MARTINU: Flute Trios / Promenades / Madrigal Sonata

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Bohuslav Martinu (1890-1959)

Trio for flute, cello and piano

Trio for flute, violin and piano

Promenades for flute, violin andharpsichord

Madrigal Sonata for flute,violin and piano


The Czechcomposer Bohuslav Martinu was born in 1890 at Policka in Bohemia in a bell-tower, where his father, a shoe-maker bytrade, was employed as watchman. In his childhood he learned the violin from alocal tailor and made a local reputation for himself, giving his first publicconcert in his home-town in 1905. At the same time he concentrated attention oncomposition, although without proper tuition and lacking even the necessarymanuscript-paper for the purpose. In 1906 he became a violin student at thePrague Conservatory, but four years later, after relegation for one year to theOrgan School, he was expelled.


His principal interest, in fact, continued tocentre on composition, and he pursued this aim during the war, which he spentas a teacher in Policka. In 1918 he joined the Czech Philharmonic Orchestra asa violinist and his ballet Istar, completed in 1922, was performed in1924. There had been a brief period of instruction in composition from Josef Sukat the Conservatory, soon abandoned, and in 1923, assisted by a scholarship, hemoved to Paris to become a pupilof, Albert Roussel.


In the following years Martinu's music began togain a hearing, particularly through Talich in Czechoslovakia, Paul Sacher andErnest Ansermet in Switzerland, Henry Wood in England, Munch in France and Koussevitzky inthe United States.

By 1931 he had established himself well enough to marry a young dressmaker,Charlotte Quennehen, although he never earned enough to allow even reasonablecomfort. The first performance of his Concerto Grosso planned by Talichin 1938 was postponed with the invasion of Czechoslovakia that year and inJune 1940 he and his wife hurriedly fled from Paris, four days before the Germanarmies marched into the city. With considerable difficulty they made their wayto Portugal and thence toBermuda, reaching New York at the end of March 1941. In the United States Martinueventually received commissions from the Koussevitzky Foundation, for which hewrote his First Symphony. This was followed by further symphonies andconcertos, including a violin concerto commissioned by Mischa Elman, while in1943 his Memorial Stanzas, dedicated to Albert Einstein, was played bythe famous scientist with the pianist Robert Casadesus. After the war heplanned to return to Prague, where he had been offered the position of professor ofcomposition at the Conservatory, but was prevented from doing so by theaccession to power of the Communist Party. In 1948 he became professor ofcomposition at Princeton University, returning to Europe in 1953. He lived in Nice until1955, when he moved to Philadelphia to teach at the Curtis Institute and thefollowing year returned to Europe to teach at the American Academy in Rome. After a period inNice, he spent his final years in Switzerland, where he died of cancer in1959.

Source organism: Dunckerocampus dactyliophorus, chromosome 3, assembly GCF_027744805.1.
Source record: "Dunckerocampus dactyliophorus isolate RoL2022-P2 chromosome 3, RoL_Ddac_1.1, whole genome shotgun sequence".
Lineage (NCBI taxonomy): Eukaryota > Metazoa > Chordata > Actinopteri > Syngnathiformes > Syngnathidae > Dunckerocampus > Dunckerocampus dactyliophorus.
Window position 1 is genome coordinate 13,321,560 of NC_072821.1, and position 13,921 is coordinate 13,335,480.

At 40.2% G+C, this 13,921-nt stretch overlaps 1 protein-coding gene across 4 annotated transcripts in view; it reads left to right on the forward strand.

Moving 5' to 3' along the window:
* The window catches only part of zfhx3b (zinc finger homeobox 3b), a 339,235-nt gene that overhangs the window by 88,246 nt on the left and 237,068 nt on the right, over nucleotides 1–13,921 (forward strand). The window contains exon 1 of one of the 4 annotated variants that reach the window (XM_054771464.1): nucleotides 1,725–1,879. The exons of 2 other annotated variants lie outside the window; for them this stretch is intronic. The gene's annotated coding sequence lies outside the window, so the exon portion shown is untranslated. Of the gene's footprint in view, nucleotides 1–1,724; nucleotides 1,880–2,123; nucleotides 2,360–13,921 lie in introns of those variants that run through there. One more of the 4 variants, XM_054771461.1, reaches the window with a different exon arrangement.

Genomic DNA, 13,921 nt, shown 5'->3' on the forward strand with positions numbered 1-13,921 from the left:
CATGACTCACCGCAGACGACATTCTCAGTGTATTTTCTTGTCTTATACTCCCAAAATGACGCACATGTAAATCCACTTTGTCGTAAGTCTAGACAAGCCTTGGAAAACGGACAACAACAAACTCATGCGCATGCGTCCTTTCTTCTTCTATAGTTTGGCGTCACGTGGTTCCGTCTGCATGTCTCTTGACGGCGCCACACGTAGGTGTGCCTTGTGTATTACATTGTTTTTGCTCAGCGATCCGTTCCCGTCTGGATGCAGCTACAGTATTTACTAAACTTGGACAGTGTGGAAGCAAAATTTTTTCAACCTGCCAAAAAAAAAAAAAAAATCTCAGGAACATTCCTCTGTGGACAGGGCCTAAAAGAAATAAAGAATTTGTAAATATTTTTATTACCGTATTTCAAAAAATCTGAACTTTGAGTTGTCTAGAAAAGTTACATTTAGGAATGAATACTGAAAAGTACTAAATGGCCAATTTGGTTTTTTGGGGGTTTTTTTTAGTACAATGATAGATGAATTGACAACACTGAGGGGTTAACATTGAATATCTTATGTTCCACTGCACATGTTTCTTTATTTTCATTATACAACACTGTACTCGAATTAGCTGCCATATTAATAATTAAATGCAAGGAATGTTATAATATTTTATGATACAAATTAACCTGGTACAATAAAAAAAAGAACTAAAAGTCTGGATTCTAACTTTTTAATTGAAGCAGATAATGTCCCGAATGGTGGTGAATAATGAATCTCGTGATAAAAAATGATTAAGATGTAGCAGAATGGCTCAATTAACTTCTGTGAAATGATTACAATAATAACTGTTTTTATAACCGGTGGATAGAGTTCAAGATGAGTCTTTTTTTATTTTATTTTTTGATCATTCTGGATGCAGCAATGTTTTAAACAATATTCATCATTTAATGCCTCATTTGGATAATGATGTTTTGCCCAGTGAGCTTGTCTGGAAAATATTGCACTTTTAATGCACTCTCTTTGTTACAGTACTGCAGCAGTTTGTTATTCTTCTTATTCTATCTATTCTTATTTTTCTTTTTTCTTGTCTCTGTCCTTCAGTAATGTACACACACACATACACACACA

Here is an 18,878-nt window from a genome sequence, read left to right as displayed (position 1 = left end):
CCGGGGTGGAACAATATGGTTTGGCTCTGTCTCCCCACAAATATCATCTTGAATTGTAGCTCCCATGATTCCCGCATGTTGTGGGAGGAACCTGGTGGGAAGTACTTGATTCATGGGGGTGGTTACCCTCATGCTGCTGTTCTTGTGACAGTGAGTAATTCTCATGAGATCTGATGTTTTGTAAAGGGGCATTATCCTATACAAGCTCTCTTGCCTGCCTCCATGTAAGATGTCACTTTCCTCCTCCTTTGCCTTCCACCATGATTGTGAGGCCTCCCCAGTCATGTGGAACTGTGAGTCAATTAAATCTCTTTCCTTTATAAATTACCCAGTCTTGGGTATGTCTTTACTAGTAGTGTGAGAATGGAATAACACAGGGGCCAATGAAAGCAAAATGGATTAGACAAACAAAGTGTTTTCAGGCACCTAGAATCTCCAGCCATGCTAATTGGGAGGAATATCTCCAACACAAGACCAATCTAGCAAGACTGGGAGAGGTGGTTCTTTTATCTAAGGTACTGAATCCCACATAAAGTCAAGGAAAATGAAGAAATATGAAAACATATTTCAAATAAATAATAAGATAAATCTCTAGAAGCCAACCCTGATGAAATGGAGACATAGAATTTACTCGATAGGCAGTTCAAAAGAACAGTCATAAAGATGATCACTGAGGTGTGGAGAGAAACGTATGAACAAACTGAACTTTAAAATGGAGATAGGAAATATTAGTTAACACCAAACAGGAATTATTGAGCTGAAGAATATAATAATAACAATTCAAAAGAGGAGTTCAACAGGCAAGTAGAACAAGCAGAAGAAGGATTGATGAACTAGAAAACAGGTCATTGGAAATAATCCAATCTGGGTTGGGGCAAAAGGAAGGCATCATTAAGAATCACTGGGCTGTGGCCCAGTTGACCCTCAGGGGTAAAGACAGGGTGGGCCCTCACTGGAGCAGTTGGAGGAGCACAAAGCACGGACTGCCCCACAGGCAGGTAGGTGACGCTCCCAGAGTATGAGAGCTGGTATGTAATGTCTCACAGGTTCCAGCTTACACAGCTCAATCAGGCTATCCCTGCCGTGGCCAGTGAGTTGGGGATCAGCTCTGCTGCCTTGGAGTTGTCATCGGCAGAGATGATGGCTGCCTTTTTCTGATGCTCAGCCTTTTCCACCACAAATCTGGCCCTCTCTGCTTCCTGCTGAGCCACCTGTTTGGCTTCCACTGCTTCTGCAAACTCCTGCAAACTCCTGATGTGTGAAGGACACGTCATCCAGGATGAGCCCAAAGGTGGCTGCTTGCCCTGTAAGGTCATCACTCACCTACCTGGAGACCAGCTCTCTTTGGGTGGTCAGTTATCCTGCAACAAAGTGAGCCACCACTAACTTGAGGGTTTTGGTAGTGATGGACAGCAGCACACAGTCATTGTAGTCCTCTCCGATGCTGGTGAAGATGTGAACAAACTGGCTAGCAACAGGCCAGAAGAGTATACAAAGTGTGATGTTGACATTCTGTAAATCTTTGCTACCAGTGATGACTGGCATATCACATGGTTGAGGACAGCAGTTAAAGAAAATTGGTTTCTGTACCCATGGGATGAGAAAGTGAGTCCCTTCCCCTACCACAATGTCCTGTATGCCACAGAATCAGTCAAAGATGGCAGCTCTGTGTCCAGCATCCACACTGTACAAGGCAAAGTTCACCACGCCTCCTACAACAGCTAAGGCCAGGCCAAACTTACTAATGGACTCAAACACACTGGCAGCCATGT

Martinu was an enormously prolific composer, whoseemed often enough careless of the fate of what he had written. He tended toavoid revision of his compositions and in consequence the vast quantity ofmusic he wrote is of uneven quality and varying style, although he came, in the1930s, to make increasing use of Czech thematic material and to be identifiedwith his native country, from which he remained an exile. Nevertheless therewere influences to be absorbed in Paris during the seventeen years he spent there, andmuch of this is evident in the trios for flute, string instrument and piano orharpsichord.